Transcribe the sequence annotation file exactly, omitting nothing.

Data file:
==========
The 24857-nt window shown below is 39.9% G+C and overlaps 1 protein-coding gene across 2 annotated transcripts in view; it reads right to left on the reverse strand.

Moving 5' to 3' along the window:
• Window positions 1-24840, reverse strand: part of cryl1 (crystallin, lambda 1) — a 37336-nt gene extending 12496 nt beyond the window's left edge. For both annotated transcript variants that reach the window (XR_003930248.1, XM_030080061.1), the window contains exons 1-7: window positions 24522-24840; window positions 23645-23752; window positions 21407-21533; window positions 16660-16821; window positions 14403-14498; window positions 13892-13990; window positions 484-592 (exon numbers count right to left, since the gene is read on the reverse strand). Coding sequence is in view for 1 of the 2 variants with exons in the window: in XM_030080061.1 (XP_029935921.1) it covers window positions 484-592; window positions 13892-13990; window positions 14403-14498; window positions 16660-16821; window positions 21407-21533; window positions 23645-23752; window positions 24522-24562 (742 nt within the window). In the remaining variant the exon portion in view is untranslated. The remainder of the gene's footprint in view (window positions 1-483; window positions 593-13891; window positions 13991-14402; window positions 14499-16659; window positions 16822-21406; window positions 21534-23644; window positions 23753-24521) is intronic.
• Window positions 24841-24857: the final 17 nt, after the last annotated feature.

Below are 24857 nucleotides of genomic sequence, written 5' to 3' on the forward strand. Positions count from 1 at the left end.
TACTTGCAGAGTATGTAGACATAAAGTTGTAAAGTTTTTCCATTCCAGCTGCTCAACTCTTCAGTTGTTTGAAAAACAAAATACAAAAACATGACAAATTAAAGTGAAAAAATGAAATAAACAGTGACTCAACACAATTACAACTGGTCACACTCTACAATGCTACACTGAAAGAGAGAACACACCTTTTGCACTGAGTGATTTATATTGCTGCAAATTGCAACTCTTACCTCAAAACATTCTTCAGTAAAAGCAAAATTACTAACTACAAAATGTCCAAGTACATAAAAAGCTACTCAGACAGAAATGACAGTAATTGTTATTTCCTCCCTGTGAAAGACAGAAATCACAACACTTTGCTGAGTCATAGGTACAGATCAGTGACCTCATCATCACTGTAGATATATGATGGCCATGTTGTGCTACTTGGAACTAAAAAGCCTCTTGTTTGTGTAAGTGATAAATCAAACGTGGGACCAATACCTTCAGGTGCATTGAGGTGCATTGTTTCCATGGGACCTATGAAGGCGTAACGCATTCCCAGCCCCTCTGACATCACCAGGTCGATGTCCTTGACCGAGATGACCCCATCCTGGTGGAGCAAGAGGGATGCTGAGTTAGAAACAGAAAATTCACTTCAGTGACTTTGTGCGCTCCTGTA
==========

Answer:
The 24857-nt window shown below is 39.9% G+C and overlaps 1 protein-coding gene across 2 annotated transcripts in view; it reads right to left on the reverse strand.

Moving 5' to 3' along the window:
• Window positions 1-24840, reverse strand: part of cryl1 (crystallin, lambda 1) — a 37336-nt gene extending 12496 nt beyond the window's left edge. For both annotated transcript variants that reach the window (XR_003930248.1, XM_030080061.1), the window contains exons 1-7: window positions 24522-24840; window positions 23645-23752; window positions 21407-21533; window positions 16660-16821; window positions 14403-14498; window positions 13892-13990; window positions 484-592 (exon numbers count right to left, since the gene is read on the reverse strand). Coding sequence is in view for 1 of the 2 variants with exons in the window: in XM_030080061.1 (XP_029935921.1) it covers window positions 484-592; window positions 13892-13990; window positions 14403-14498; window positions 16660-16821; window positions 21407-21533; window positions 23645-23752; window positions 24522-24562 (742 nt within the window). In the remaining variant the exon portion in view is untranslated. The remainder of the gene's footprint in view (window positions 1-483; window positions 593-13891; window positions 13991-14402; window positions 14499-16659; window positions 16822-21406; window positions 21534-23644; window positions 23753-24521) is intronic.
• Window positions 24841-24857: the final 17 nt, after the last annotated feature.

Below are 24857 nucleotides of genomic sequence, written 5' to 3' on the forward strand. Positions count from 1 at the left end.
TACTTGCAGAGTATGTAGACATAAAGTTGTAAAGTTTTTCCATTCCAGCTGCTCAACTCTTCAGTTGTTTGAAAAACAAAATACAAAAACATGACAAATTAAAGTGAAAAAATGAAATAAACAGTGACTCAACACAATTACAACTGGTCACACTCTACAATGCTACACTGAAAGAGAGAACACACCTTTTGCACTGAGTGATTTATATTGCTGCAAATTGCAACTCTTACCTCAAAACATTCTTCAGTAAAAGCAAAATTACTAACTACAAAATGTCCAAGTACATAAAAAGCTACTCAGACAGAAATGACAGTAATTGTTATTTCCTCCCTGTGAAAGACAGAAATCACAACACTTTGCTGAGTCATAGGTACAGATCAGTGACCTCATCATCACTGTAGATATATGATGGCCATGTTGTGCTACTTGGAACTAAAAAGCCTCTTGTTTGTGTAAGTGATAAATCAAACGTGGGACCAATACCTTCAGGTGCATTGAGGTGCATTGTTTCCATGGGACCTATGAAGGCGTAACGCATTCCCAGCCCCTCTGACATCACCAGGTCGATGTCCTTGACCGAGATGACCCCATCCTGGTGGAGCAAGAGGGATGCTGAGTTAGAAACAGAAAATTCACTTCAGTGACTTTGTGCGCTCCTGTA